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Complete list of all current ICAST 2014 coverage
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Glide Week : Riding the S-Wave!
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Abu Garcia Raises the Speed Bar with their Rocket!
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Daiwa’s Steez EX 100XS offers a Deadly Combination of Both Speed and Precision
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First look inside the new Curado I baitcaster
 


 

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Enthusiast Tackle : Rod Review


There Can Only Be One, The 2006 TackleTour SuperCast Shootout (continued) : Casting
 

Casting and Pitching: ... well, almost. Before actually hitting the water with our four enthusiast-rigs, we took to the parking lot at TT Headquarters for some head to head casting comparisons so that we could better understand what each rod had to offer when it comes to casting and pitching. We should restate, that each rod was outfitted with a limited edition, 2004 Daiwa TD-Z Custom reel spooled with 14lb Sunline Shooter Fluorocarbon. This is significant because the test plugs we employed during our casting tests ranged from a quarter to three-quarters of an ounce. Normally, on a rod test, we'd test a wider range of lure weights, but with such heavy line, anything lighter than a quarter of an ounce becomes pointless.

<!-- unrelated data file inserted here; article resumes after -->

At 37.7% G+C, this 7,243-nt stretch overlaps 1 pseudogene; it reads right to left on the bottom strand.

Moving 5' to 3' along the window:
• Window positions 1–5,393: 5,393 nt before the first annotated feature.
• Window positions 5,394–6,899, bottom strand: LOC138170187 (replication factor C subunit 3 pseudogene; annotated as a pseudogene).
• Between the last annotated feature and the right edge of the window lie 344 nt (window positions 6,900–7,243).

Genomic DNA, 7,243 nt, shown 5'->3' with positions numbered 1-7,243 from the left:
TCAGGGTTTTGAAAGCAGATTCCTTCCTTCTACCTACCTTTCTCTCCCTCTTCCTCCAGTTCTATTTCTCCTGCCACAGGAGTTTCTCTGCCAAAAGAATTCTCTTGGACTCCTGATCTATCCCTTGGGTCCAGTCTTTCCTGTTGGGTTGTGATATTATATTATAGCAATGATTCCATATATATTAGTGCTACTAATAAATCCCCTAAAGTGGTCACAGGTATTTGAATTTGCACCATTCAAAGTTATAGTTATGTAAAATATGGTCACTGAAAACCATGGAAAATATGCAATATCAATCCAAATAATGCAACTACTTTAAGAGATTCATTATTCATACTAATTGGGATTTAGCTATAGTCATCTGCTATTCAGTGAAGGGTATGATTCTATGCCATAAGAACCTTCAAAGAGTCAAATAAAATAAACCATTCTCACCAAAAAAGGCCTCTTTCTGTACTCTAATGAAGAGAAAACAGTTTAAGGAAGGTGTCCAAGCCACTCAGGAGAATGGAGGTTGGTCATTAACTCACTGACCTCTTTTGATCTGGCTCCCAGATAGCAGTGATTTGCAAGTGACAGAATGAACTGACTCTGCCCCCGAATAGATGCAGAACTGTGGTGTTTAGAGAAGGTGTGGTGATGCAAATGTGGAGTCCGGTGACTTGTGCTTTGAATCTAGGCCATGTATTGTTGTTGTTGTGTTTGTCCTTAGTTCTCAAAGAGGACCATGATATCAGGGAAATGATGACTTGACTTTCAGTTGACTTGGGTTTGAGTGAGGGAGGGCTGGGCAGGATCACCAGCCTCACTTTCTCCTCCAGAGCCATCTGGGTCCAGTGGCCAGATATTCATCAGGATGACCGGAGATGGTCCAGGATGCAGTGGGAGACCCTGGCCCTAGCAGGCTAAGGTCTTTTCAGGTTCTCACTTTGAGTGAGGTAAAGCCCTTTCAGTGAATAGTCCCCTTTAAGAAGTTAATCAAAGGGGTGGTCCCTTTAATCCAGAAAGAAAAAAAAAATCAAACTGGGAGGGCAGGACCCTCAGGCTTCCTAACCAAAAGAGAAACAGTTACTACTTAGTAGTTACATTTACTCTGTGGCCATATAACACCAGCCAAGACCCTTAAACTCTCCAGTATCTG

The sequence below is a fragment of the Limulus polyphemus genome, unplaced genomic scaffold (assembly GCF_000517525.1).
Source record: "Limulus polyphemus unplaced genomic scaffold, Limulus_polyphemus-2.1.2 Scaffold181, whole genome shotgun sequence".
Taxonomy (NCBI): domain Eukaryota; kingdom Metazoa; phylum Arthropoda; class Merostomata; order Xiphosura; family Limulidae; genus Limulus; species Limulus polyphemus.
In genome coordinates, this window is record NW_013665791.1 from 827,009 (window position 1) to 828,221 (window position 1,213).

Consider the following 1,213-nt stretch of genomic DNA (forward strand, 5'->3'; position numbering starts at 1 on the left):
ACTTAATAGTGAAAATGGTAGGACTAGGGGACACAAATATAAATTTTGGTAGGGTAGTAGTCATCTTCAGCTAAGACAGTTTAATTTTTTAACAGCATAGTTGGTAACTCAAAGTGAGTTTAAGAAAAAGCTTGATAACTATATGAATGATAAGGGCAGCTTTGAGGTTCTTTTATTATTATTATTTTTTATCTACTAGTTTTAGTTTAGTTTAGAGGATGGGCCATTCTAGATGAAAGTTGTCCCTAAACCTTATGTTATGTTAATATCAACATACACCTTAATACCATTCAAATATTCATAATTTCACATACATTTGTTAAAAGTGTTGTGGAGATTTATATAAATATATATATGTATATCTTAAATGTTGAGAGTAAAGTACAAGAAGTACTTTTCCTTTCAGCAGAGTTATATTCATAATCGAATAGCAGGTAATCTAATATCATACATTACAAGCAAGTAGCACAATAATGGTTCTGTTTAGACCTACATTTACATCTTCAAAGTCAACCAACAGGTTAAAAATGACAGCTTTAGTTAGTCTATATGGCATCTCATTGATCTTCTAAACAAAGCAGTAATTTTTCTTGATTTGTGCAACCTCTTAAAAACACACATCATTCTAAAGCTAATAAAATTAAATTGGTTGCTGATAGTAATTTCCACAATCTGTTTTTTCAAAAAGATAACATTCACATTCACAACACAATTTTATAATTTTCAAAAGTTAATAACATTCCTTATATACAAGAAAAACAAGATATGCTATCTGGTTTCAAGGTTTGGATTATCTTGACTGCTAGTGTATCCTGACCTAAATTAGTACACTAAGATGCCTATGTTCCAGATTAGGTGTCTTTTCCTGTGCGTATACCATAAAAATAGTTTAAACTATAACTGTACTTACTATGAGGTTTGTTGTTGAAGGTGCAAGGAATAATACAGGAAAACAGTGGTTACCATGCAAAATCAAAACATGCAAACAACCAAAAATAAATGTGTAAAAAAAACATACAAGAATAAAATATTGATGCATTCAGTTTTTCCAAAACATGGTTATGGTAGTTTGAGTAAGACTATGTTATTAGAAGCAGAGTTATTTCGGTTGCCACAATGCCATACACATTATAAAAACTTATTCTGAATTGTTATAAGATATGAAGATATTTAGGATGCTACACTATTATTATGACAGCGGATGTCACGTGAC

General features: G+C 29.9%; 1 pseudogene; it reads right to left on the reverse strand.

Our four contenders

 

Overhead Casting: We matched each rod up with identical casting plugs ranging in weight from one quarter to three quarters of an ounce and had at it. None of these four rods felt very good casting our 1/4 ounce test plug in an overhead presentation. With the line we were using, each rod seem to hit their stride at weights at or above three-eighths of an ounce. Interestingly enough, both the Megabass and Evergreen rods seem to load too easily during these tests and took the most practice before effective overhead casts could be made. Having said that, the two rods we enjoyed casting the most were the Megabass and Palms. Once we grew accustomed to its action, the Megabass rod actually felt very good. After our casting tests, I really do believe the statement from our contact at Nories explaining how they moved way from titanium framed guides because the flexibility in the guide's frames affected casting accuracy. The Nories was very precise, but ultimately came in third. It may have edged the Megabass were it not for its slightly cumbersome heft in comparison to the other rods. Sadly, the Evergreen came in last for being a little too whippy by comparison.

 

Pull the rod out from within its sleeve a bit more and discover the Elseil's very attractive, carbon weave butt wrap

 

Careful detailing on our Megabass Elseil includes this vertically oriented label that reminds you of this rod's origins

 

Sidearm Roll: With this style of cast, each of our four test rods were able to handle baits down to a quarter of an ounce with relative ease. While the finishing order stays the same, the Palms separated itself a little more from the Megabass simply from the ease by which it was to roll cast this rod given its shorter length, overall light weight and balance.

 

Our Evergreen Steed sports a hypalon grip butt section